Do you cringe when you hear the word networking?
Have you ever walked into a room full of strangers and not know what to do?
Do you end up talking to the same set of people you know when you are out in a group?
Do you feel if you speak with someone new they may not be interested in you?
Would you rather wait for someone to come up to you than introduce yourself first?
If you have answered yes to one or more, then you are missing out on a huge opportunity to meet new and interesting people and building you network.
Networking is the single most powerful tool to achieve success in today’s day and age. It is about making connections and building mutually beneficial relationships with people to exp and your sphere of influence. Networking doesn’t mean asking someone for a job or a date. It is about generating an interest in the other person’s mind as to why they should pay attention to you and be willing to share information or advice.
You may have different reasons to want to network and whom to network with and what you want to achieve from it. But how you go about doing it, is what will set you apart from everyone else on this journey. So here are my:
10 Easy Steps to becoming a Champion Networker… ….
Step 1: Personal Grooming
You don’t need to wear designer clothes or accessories to impress others but you must dress well and look your best for the occasion. Choose your look based on the event you are attending whether it’s smart casual, semi formal or a black tie occasion. Make sure you are well groomed and smell good. According to Denis e Ng, of Imago Image, complement your skills and abilities with a professional persona. She says it’s important to br and yourself because in real life, impressions do count. But always remember, for others to like you, you must first like yourself. Having a positive attitude towards oneself helps boost confidence and how others may perceive you.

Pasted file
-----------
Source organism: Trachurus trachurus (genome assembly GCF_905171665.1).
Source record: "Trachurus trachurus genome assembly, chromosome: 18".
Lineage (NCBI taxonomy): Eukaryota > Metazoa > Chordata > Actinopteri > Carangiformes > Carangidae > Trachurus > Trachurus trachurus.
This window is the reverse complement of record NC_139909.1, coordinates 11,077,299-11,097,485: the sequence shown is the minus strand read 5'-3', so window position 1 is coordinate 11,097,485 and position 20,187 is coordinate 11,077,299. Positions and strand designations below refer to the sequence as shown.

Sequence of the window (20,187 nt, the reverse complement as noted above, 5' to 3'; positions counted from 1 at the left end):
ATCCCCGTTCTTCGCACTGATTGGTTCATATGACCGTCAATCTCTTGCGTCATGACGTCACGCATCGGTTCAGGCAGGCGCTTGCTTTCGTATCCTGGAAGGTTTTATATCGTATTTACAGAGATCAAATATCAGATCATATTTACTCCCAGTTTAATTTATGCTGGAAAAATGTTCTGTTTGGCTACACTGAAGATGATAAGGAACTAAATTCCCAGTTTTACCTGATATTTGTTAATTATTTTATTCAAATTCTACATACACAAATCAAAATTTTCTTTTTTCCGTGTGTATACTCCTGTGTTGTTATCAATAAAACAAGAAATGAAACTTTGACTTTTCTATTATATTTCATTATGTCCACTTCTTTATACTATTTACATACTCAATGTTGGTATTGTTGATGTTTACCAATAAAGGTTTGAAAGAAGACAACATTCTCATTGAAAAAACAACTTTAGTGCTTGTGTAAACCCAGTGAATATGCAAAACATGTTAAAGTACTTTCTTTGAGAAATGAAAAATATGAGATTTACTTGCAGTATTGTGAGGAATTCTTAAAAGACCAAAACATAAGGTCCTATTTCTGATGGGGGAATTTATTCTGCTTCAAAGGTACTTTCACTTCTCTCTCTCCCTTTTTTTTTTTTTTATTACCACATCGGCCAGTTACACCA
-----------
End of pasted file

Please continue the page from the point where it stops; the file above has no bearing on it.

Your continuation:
Step 2: Prep Work
This step is as important as what you do at an actual event. This involves researching on people/industry/external affairs or any topic pertaining to the event you are attending. Also prepare a 30 second speech about yourself, which is a summary of your achievements to date and the goals that you have planned for the future. Practice and rehearse your introduction and conversation topics. Choose appropriate attire/accessories. And give yourself plenty to time to get ready.
Step 3: Scanning and approaching the right person/s
Before you enter the gathering pay a visit to the restroom for last minute touch ups. Look in the mirror and adjust your posture. Walk out with confidence and a smile on your face. When you walk in, quickly but subtly scan the room. Find the person or persons you may want to start with. Make the approach. Am anda Haddaway author of Interviewer Success: Become a great interviewer in less than one hour suggests st anding near the door as people have a greater tendency to remember the first and last people they meet.
Step 4: Starting a conversation
If you are meeting a person st anding alone, bring your h and out for a h andshake and introduce yourself. If you are approaching a group, find a gap between the conversation before making your introduction. Pay attention to what everyone is talking about and remember the names. Have some conversation starters ready which can be especially useful when there is an awkward silence.